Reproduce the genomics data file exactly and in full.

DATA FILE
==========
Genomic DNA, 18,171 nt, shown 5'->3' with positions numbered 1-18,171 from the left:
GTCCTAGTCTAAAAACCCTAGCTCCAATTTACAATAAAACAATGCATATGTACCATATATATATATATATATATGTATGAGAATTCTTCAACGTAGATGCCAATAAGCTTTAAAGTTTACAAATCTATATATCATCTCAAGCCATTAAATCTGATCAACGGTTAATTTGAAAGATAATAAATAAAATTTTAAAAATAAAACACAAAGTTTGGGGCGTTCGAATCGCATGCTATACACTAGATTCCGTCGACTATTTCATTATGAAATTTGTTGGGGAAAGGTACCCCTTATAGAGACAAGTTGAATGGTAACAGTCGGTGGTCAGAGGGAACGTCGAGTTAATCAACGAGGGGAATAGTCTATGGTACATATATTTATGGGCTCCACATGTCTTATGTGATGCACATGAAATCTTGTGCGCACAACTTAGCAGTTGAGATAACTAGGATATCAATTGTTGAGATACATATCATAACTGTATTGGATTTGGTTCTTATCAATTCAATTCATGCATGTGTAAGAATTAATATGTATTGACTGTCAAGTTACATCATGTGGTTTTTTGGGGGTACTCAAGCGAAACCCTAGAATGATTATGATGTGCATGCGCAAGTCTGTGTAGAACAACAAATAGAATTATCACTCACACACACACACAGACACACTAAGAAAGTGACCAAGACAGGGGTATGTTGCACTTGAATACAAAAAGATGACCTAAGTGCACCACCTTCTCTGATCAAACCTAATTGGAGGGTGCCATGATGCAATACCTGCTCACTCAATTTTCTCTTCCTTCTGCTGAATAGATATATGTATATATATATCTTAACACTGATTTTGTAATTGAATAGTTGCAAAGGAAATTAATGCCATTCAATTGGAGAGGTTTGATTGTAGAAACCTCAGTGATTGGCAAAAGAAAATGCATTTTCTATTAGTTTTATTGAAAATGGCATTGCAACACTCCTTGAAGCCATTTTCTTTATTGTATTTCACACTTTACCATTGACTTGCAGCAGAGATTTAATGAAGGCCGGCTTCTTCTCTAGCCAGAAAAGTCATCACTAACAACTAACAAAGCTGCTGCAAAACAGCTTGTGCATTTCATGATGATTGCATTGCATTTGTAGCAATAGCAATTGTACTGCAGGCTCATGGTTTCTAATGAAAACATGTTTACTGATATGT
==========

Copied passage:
Genomic DNA, 18,171 nt, shown 5'->3' with positions numbered 1-18,171 from the left:
GTCCTAGTCTAAAAACCCTAGCTCCAATTTACAATAAAACAATGCATATGTACCATATATATATATATATATATGTATGAGAATTCTTCAACGTAGATGCCAATAAGCTTTAAAGTTTACAAATCTATATATCATCTCAAGCCATTAAATCTGATCAACGGTTAATTTGAAAGATAATAAATAAAATTTTAAAAATAAAACACAAAGTTTGGGGCGTTCGAATCGCATGCTATACACTAGATTCCGTCGACTATTTCATTATGAAATTTGTTGGGGAAAGGTACCCCTTATAGAGACAAGTTGAATGGTAACAGTCGGTGGTCAGAGGGAACGTCGAGTTAATCAACGAGGGGAATAGTCTATGGTACATATATTTATGGGCTCCACATGTCTTATGTGATGCACATGAAATCTTGTGCGCACAACTTAGCAGTTGAGATAACTAGGATATCAATTGTTGAGATACATATCATAACTGTATTGGATTTGGTTCTTATCAATTCAATTCATGCATGTGTAAGAATTAATATGTATTGACTGTCAAGTTACATCATGTGGTTTTTTGGGGGTACTCAAGCGAAACCCTAGAATGATTATGATGTGCATGCGCAAGTCTGTGTAGAACAACAAATAGAATTATCACTCACACACACACACAGACACACTAAGAAAGTGACCAAGACAGGGGTATGTTGCACTTGAATACAAAAAGATGACCTAAGTGCACCACCTTCTCTGATCAAACCTAATTGGAGGGTGCCATGATGCAATACCTGCTCACTCAATTTTCTCTTCCTTCTGCTGAATAGATATATGTATATATATATCTTAACACTGATTTTGTAATTGAATAGTTGCAAAGGAAATTAATGCCATTCAATTGGAGAGGTTTGATTGTAGAAACCTCAGTGATTGGCAAAAGAAAATGCATTTTCTATTAGTTTTATTGAAAATGGCATTGCAACACTCCTTGAAGCCATTTTCTTTATTGTATTTCACACTTTACCATTGACTTGCAGCAGAGATTTAATGAAGGCCGGCTTCTTCTCTAGCCAGAAAAGTCATCACTAACAACTAACAAAGCTGCTGCAAAACAGCTTGTGCATTTCATGATGATTGCATTGCATTTGTAGCAATAGCAATTGTACTGCAGGCTCATGGTTTCTAATGAAAACATGTTTACTGATATGT